Thursday, July 28, 2011

LOST MISSION EXPEDITION APRIL, 2011: In search of Santa Isabel

PART 1 (Friday April 29)
My fellow adventure seeker was Baja Nomad member ‘El Vergel’ (Vern) from the Los Angeles area and the beach campo south of San Felipe. ‘Baja Cat’ (José) who waited for us just across the border at Otay Mesa joined and traveled along with us on Friday.

The drive south was easy and fun.
Corredor 2000 zips you around Tijuana to or from Otay or Tecate (Vern Pic)

We stopped for lunch in San Vicente at a taco cart operated by Gloria, who served us ‘tacos de borrego’ (lamb tacos) along with a cup of consommé de borrego to which we added onions and salsa… YUM

We arrived in El Rosario about 2:30 to fill our gas tanks and buy a few cases of Tecate and Dos Equis cerveza. I also wanted to show Vern the rooms at Baja Cactus Motel as they are so outstanding given the location and typical highway accommodations usually found in Baja. We also saw Itzel’s mother who reported her daughter as doing fantastic following the heart surgery of several months ago.
Baja Cactus Pemex (Vern Pic)
Baja Cactus Motel front desk (Vern Pic)
Hugo Lopez art at Baja Cactus (Vern Pic)
Baja Cactus room (Vern Pic)

Fuel prices in Baja (below the border region) were 8.77 pesos per liter for Magna and 9.87 for Premium. The exchange rate at Baja Cactus was 11.20 pesos per dollar and in Ensenada on Sunday was 11.00 pesos per dollar… both close to $3.00 per gallon.

The 56 mile drive down Highway One to the El Marmol road was a breeze and the signed road was between the 148 and 149 kilometer markers. The next 9 miles to El Marmol are dirt, but some of the easiest dirt miles in Baja and would be a breeze for most vehicles.

We stopped to take new photographs of the schoolhouse ruins and cemetery before the final leg of today’s drive down to Arroyo el Volcan. I heard the sound of a speeding Toyota Tacoma and it was ‘TW’ (Tom) and his brother Bill arriving from an ice run to Cataviña (20 miles distant). José, Vern and I followed them down to the campsite in Arroyo El Volcan, 4 miles from El Marmol.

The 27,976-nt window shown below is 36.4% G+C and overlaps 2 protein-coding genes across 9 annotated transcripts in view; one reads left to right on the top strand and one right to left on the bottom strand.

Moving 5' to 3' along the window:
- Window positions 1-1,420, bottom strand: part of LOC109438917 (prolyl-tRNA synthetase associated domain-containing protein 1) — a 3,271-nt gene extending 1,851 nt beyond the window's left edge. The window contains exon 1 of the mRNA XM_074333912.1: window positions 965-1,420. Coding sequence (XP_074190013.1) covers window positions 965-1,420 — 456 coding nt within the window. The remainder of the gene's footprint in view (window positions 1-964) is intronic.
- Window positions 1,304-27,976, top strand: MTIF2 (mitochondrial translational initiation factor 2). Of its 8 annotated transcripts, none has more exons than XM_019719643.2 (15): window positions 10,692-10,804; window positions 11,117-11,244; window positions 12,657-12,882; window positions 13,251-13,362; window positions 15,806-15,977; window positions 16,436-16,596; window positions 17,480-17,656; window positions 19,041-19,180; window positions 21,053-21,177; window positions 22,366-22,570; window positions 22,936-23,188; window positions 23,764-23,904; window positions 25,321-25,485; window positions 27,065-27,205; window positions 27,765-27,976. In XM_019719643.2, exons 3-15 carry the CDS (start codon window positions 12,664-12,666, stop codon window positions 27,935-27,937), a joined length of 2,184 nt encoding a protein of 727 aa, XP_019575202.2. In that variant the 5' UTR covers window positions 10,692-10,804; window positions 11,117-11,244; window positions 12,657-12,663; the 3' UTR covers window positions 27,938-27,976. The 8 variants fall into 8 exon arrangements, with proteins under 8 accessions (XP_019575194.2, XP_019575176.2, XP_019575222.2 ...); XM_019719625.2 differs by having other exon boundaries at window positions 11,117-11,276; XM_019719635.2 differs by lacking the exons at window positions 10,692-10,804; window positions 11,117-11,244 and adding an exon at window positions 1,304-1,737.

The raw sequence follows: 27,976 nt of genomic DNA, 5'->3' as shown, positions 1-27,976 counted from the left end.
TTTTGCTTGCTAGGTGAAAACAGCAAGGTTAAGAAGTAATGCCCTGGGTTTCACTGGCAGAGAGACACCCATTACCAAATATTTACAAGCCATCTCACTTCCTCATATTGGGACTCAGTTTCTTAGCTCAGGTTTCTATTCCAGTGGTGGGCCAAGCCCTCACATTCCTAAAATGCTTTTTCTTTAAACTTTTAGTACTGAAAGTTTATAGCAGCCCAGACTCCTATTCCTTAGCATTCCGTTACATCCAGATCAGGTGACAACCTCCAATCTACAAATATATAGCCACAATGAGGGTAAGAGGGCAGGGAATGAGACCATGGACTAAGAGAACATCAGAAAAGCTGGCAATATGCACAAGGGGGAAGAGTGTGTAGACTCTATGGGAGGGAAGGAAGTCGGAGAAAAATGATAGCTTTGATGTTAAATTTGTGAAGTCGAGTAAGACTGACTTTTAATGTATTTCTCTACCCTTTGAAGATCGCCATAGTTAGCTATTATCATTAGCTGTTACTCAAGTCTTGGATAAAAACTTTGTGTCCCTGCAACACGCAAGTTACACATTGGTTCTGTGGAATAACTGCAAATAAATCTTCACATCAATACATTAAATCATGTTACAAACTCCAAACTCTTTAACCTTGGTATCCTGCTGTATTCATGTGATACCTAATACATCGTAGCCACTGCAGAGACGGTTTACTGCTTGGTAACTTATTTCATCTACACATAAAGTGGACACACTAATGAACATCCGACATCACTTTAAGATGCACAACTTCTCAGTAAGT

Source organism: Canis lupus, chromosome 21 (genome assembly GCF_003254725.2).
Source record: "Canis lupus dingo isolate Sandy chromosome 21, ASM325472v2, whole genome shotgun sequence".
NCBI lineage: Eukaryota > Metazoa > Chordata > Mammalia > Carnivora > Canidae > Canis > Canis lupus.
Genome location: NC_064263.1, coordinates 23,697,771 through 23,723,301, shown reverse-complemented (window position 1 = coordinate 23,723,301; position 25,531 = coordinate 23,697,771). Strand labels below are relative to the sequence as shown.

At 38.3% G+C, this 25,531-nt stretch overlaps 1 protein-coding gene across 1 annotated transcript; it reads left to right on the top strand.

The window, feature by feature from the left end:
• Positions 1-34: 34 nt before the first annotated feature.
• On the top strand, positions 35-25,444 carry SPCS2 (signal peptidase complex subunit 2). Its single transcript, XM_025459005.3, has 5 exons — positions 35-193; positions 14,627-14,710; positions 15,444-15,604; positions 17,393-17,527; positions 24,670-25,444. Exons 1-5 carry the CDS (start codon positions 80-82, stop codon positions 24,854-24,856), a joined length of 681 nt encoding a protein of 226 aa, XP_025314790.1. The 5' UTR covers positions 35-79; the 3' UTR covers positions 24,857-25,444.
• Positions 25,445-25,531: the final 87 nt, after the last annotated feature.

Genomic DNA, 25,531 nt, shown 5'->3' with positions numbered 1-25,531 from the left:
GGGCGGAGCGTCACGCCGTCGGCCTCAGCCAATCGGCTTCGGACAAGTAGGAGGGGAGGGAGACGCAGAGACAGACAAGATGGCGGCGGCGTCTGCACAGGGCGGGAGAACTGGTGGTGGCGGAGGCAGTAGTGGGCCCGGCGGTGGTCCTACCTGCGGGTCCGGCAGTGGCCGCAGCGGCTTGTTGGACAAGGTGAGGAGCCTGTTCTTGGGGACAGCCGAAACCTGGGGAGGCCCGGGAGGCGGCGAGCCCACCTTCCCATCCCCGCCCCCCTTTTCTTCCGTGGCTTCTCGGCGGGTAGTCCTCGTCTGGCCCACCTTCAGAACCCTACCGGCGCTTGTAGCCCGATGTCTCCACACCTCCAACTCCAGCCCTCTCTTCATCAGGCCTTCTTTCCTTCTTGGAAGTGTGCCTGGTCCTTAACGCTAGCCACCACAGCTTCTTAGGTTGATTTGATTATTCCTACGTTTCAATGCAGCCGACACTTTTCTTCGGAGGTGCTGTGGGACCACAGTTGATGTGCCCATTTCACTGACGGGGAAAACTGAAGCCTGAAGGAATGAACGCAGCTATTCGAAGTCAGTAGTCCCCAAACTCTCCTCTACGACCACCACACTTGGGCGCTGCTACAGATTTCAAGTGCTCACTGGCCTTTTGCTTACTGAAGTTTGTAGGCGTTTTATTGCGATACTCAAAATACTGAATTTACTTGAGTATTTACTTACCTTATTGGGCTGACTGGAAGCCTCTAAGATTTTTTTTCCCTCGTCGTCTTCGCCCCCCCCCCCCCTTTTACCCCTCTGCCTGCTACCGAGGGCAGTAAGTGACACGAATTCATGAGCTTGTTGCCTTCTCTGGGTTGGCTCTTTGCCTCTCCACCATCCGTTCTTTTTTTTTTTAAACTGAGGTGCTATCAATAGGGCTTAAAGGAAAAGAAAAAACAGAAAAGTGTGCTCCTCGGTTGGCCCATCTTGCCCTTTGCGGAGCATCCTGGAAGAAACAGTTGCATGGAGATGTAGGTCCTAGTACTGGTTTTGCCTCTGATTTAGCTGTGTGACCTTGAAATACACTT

Already there was ‘bajalou’, ‘dtbushpilot’ (David) and ‘XRPhlang’ (Phil) on the sand/gravel arroyo at the base of a giant rock face. That evening was plenty fun discussing just why the hell we all drove hundreds of miles and spent hundreds of dollars to be in such a place! It was great!
'bajalou' and 'BAJACAT'
'XRPhlang' (Phil) and 'dtbushpilot' (David)
'El Vergel' (Vern), Bill W and 'TW' (Tom)

TW made a batch of grits to supplement our morning diet and we secured camp for the day's hike. It looked on the map to be about 3-4 miles down the arroyo to the primary site of elbeau's Santa Isabel (arches, stairways, fountains). I called the location 'site B' on my Google Earth map. Our camp was just a few hundred feet down the wash from the El Marmol-La Olvidada mine road (which was totally graded very recently).

The last photo posted above in Part 1 was the morning showing our camp.

Our camp was in the arroyo, on the left of this image:

The site (white tag 'site B') was exactly a 4 mile hike away:

We begin the hike:

The arroyo of El Volcan was extremely interesting and is well worth the visit (even without a lost mission)! I will let my photos do most of the story telling...

Water in small amounts was near our camp and oozing out of a cliff at the first big bend.
David K, always happy to be in Baja!
A piece of onyx trapped in newer rock, along the arroyo.

Where I left off in Part 1 was near the end of the 4 mile hike down Arroyo El Volcan... As we looked high up the cliffs to the location of the corral in elbeau's satellite images we could not see directly the level or semi-level area. It was out-of-sight, and some of us wished to find a way up there for a closer look... Now, if we only had a helicopter, like Erle Stanley Gardner did 40 some years ago!

bajalou had all the sites GPSed on his hand-held and I had the primary Santa Isabel site on mine... That was my goal: to get right to the spot that elbeau saw 'man-made' structures like arches, stairways, fountains, etc. If that was there, then we would look for the others places later.